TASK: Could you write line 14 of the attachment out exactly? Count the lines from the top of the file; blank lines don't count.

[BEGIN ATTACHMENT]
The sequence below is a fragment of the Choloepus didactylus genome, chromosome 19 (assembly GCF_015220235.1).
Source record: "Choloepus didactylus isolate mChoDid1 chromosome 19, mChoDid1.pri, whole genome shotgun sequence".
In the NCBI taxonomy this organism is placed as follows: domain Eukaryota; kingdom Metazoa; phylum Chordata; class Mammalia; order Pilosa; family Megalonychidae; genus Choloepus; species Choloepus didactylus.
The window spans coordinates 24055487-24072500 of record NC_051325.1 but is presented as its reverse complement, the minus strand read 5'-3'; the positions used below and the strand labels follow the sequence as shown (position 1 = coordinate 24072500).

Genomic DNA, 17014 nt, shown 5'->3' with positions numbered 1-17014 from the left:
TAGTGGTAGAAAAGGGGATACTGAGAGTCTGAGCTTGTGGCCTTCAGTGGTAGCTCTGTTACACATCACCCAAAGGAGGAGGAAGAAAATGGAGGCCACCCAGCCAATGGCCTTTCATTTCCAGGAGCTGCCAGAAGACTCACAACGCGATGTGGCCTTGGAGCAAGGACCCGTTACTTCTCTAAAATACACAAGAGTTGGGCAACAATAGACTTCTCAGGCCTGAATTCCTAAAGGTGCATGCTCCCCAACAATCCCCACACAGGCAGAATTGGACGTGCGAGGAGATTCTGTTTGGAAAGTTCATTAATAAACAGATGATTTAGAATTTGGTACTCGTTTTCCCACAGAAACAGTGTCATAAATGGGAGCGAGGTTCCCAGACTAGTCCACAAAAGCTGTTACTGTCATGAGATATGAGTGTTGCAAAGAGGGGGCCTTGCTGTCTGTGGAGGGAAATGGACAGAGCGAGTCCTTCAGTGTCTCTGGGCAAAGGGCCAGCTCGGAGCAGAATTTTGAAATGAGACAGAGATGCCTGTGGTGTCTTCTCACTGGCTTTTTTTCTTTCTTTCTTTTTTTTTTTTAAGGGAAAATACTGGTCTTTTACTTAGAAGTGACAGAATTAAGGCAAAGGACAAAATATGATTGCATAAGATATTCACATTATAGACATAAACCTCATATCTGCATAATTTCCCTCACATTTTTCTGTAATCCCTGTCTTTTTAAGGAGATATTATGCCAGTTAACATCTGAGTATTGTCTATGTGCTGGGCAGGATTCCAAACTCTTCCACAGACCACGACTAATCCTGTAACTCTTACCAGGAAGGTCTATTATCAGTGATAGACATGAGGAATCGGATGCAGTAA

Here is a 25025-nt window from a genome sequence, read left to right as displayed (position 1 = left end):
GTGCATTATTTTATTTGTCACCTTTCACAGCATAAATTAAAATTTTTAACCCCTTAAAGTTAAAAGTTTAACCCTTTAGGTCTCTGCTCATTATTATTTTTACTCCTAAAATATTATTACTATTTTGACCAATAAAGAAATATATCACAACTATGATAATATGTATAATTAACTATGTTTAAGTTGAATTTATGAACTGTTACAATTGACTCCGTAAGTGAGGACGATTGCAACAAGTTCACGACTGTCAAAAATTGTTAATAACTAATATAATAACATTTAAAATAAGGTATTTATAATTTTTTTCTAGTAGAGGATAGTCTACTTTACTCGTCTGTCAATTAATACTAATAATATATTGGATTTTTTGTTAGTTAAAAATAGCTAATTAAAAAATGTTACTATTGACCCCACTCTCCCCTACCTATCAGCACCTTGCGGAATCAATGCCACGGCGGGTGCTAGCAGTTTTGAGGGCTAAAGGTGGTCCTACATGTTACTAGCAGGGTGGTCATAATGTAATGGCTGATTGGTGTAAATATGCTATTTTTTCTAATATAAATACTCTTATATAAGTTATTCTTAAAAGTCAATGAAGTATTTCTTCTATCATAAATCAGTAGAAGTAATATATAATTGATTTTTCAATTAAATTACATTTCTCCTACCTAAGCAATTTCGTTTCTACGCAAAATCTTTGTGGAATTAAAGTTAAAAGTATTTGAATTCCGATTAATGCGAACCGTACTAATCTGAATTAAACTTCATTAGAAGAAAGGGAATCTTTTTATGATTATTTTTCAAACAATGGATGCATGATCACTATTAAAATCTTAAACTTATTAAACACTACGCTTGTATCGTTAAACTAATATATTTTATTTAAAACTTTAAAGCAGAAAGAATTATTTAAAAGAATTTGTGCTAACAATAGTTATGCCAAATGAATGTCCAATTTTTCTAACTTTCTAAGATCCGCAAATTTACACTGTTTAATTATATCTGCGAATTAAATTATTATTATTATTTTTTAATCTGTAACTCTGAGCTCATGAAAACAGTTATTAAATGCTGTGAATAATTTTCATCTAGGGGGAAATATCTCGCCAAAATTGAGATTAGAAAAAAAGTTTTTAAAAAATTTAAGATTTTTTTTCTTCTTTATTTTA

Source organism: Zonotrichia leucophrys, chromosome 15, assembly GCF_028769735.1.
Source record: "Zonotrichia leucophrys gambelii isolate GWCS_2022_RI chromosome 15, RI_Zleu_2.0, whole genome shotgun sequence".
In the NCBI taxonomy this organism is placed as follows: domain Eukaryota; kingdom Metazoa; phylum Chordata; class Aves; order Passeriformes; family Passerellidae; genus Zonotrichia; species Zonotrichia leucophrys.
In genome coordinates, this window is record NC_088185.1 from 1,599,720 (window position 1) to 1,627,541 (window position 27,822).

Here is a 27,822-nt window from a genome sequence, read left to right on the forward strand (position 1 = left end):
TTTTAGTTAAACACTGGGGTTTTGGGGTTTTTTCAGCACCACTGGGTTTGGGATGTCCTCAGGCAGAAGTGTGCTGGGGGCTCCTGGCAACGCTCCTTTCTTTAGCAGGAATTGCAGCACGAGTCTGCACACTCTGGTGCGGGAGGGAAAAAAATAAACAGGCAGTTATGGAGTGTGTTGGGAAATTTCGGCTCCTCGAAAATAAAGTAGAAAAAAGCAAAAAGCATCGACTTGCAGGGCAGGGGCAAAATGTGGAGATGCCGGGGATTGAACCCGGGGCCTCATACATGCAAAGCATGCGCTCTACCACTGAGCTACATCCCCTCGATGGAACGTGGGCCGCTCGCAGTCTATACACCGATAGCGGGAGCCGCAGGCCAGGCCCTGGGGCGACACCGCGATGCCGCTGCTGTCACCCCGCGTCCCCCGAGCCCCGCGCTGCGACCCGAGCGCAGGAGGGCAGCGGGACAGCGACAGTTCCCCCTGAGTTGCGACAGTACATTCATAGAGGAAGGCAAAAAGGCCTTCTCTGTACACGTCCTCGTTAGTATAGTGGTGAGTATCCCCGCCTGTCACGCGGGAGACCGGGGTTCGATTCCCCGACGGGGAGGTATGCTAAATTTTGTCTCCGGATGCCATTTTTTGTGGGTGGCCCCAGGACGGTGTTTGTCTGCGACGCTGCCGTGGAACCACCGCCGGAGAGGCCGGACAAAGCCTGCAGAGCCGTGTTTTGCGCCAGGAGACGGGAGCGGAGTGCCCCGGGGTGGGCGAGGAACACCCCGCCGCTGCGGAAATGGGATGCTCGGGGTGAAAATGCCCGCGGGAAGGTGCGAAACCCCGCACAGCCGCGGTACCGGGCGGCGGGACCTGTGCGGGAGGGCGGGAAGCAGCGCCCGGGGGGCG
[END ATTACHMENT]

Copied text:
TTTTAGTTAAACACTGGGGTTTTGGGGTTTTTTCAGCACCACTGGGTTTGGGATGTCCTCAGGCAGAAGTGTGCTGGGGGCTCCTGGCAACGCTCCTTTCTTTAGCAGGAATTGCAGCACGAGTCTGCACACTCTGGTGCGGGAGGGAAAAAAATAAACAGGCAGTTATGGAGTGTGTTGGGAAATTTCGGCTCCTCGAAAATAAAGTAGAAAAAAGCAAAAAGCATCGACTTGCAGGGCAGGGGCAAAATGTGGAGATGCCGGGGATTGAACCCGGGGCCTCATACATGCAAAGCATGCGCTCTACCACTGAGCTACATCCCCTCGATGGAACGTGGGCCGCTCGCAGTCTATACACCGATAGCGGGAGCCGCAGGCCAGGCCCTGGGGCGACACCGCGATGCCGCTGCTGTCACCCCGCGTCCCCCGAGCCCCGCGCTGCGACCCGAGCGCAGGAGGGCAGCGGGACAGCGACAGTTCCCCCTGAGTTGCGACAGTACATTCATAGAGGAAGGCAAAAAGGCCTTCTCTGTACACGTCCTCGTTAGTATAGTGGTGAGTATCCCCGCCTGTCACGCGGGAGACCGGGGTTCGATTCCCCGACGGGGAGGTATGCTAAATTTTGTCTCCGGATGCCATTTTTTGTGGGTGGCCCCAGGACGGTGTTTGTCTGCGACGCTGCCGTGGAACCACCGCCGGAGAGGCCGGACAAAGCCTGCAGAGCCGTGTTTTGCGCCAGGAGACGGGAGCGGAGTGCCCCGGGGTGGGCGAGGAACACCCCGCCGCTGCGGAAATGGGATGCTCGGGGTGAAAATGCCCGCGGGAAGGTGCGAAACCCCGCACAGCCGCGGTACCGGGCGGCGGGACCTGTGCGGGAGGGCGGGAAGCAGCGCCCGGGGGGCG